Merced 4-H Youth Development
University of California
Merced 4-H Youth Development

Food Fashion and Fun Festival

Merced County

Food Fashion and Fun Festival 2018

March 24, 2018

9 AM Registration

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Merced County 4-H invites you to come join us as we celebrate creativity in the home arts at our annual Food Fashion and Fun Festival.

 For more information contact the 4-H office at 209-385-7418. 

Fashion Revue- Enter your Traditional, Purchased, Upcycled, or Challenge Categories to be judged by our panel of experts.  Then model your garment in our fashion show. 



Judging Contest


Tentative Schedule:

All DAY:  Enrichment activities:  Crafts, Judging Contests, and Demonstrations
9:00 Registration

9:30 Opening Ceremony

10:00 Judging of Fashion Revue, Workshops and Judging Events

12:00 Lunch-

12:30 Award Ceremony

1:00 Fashion Show

Entry Deadline: March 19, 2018


  • The outfit must be created, coordinated and modeled by the 4-H member participant.
  • Outfits are subject to review for modesty and appropriate attire. Formal wear may be strapless or have spaghetti straps. Backless dresses, excessive visible cleavage, visible undergarments, lingerie or swim suits are not permitted.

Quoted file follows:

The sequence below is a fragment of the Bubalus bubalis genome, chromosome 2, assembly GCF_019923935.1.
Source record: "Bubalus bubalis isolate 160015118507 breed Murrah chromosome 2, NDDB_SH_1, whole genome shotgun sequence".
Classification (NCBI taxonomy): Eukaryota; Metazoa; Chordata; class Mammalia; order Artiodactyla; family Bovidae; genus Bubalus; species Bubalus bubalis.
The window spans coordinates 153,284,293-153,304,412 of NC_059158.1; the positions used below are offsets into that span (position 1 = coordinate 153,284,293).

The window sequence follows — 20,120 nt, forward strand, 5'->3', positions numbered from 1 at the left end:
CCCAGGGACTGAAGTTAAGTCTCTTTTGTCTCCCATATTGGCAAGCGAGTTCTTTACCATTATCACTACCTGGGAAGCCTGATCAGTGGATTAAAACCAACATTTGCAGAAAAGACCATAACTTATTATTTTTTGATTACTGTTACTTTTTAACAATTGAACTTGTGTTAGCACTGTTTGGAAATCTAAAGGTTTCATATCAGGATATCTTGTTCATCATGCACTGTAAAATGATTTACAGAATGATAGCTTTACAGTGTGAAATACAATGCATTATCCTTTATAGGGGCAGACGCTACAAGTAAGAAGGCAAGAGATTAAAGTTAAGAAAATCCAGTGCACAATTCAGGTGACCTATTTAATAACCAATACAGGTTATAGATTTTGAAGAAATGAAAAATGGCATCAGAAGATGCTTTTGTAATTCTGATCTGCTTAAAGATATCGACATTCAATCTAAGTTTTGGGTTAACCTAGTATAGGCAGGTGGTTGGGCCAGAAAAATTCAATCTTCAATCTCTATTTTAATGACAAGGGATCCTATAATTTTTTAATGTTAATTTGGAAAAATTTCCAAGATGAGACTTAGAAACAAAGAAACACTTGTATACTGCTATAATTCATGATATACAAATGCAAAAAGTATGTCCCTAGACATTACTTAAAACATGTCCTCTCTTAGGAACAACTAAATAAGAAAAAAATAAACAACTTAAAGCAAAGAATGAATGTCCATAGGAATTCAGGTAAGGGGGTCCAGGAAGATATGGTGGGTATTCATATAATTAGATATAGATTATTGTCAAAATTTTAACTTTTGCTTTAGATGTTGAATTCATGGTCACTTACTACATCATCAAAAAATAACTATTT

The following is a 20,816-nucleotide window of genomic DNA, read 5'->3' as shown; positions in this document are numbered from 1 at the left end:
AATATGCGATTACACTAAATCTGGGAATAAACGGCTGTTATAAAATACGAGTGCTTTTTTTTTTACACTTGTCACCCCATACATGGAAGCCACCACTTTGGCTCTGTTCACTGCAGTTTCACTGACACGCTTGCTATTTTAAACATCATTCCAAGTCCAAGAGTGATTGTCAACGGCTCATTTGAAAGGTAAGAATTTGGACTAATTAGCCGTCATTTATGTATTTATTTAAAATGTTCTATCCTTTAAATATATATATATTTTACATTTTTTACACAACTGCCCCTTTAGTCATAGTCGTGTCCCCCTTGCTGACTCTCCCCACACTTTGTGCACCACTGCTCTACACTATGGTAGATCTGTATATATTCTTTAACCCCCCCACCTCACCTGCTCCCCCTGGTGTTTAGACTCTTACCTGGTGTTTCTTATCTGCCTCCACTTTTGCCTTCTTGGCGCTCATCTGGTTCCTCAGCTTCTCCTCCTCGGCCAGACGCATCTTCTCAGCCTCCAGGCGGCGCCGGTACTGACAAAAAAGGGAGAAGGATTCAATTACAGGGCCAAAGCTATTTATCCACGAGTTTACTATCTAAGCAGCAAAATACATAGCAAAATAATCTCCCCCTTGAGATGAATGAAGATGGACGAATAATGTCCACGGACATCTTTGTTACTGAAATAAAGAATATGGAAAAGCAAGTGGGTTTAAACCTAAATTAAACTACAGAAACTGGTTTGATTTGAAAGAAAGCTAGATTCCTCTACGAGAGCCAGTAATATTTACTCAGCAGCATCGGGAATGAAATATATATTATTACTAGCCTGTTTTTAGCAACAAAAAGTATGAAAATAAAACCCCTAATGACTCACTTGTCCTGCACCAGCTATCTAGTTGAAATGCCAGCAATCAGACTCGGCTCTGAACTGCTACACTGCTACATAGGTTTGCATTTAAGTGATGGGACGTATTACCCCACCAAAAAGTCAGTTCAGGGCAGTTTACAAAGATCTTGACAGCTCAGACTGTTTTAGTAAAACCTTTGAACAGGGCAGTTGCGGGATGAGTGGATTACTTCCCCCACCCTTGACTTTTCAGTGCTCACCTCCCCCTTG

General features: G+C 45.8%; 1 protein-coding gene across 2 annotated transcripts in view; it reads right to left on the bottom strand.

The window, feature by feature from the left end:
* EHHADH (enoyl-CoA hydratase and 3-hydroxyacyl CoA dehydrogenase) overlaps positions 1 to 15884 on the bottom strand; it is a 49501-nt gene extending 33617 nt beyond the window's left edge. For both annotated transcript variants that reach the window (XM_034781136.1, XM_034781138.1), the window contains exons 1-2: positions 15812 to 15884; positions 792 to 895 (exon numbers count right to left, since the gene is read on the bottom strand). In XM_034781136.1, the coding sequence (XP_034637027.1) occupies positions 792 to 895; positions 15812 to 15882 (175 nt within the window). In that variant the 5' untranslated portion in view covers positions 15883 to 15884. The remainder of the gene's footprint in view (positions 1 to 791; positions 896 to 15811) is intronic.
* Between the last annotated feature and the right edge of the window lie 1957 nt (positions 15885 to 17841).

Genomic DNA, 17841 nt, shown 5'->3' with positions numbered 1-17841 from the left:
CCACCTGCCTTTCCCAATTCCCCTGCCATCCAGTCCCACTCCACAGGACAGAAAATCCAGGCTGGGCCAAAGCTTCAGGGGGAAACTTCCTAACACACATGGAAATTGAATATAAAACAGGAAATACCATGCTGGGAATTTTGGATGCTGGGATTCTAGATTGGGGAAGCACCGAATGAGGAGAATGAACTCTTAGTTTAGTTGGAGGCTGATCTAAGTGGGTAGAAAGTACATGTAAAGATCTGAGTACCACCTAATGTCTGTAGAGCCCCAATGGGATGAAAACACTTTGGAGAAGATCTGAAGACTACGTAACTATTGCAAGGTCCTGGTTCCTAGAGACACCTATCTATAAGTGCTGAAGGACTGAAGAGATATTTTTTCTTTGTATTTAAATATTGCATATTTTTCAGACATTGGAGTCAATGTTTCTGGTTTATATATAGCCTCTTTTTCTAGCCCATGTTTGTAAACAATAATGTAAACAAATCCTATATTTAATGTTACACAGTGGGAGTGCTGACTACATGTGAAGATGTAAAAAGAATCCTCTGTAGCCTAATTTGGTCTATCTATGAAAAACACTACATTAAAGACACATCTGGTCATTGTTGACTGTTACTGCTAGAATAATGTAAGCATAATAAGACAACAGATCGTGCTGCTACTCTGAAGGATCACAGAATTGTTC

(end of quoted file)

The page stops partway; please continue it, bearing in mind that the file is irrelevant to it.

Traditional - features garments the participant has constructed, showcasing sewing skills and the ability to coordinate an outfit. The entry must be sewn by the member as part of the 4-H Clothing and Textiles project. The outfit must contain at least one constructed garment; participants are encouraged to construct additional garments to complete the outfit. 

Consumer Science Purchased, $40.00 Limit for the entire outfit, includes shoes but not sales tax. Receipts from the current 4-H year are required for any item that is visible. Gifts, prior purchases, and items without receipts are not eligible for this category. Receipts from yard sales, etc. may be hand written. The member should consider value vs. cost, versatility, the shopping experience, and coordination of the outfit within the cost limit. There is no 4-H project requirement; any 4-H member may enter this category.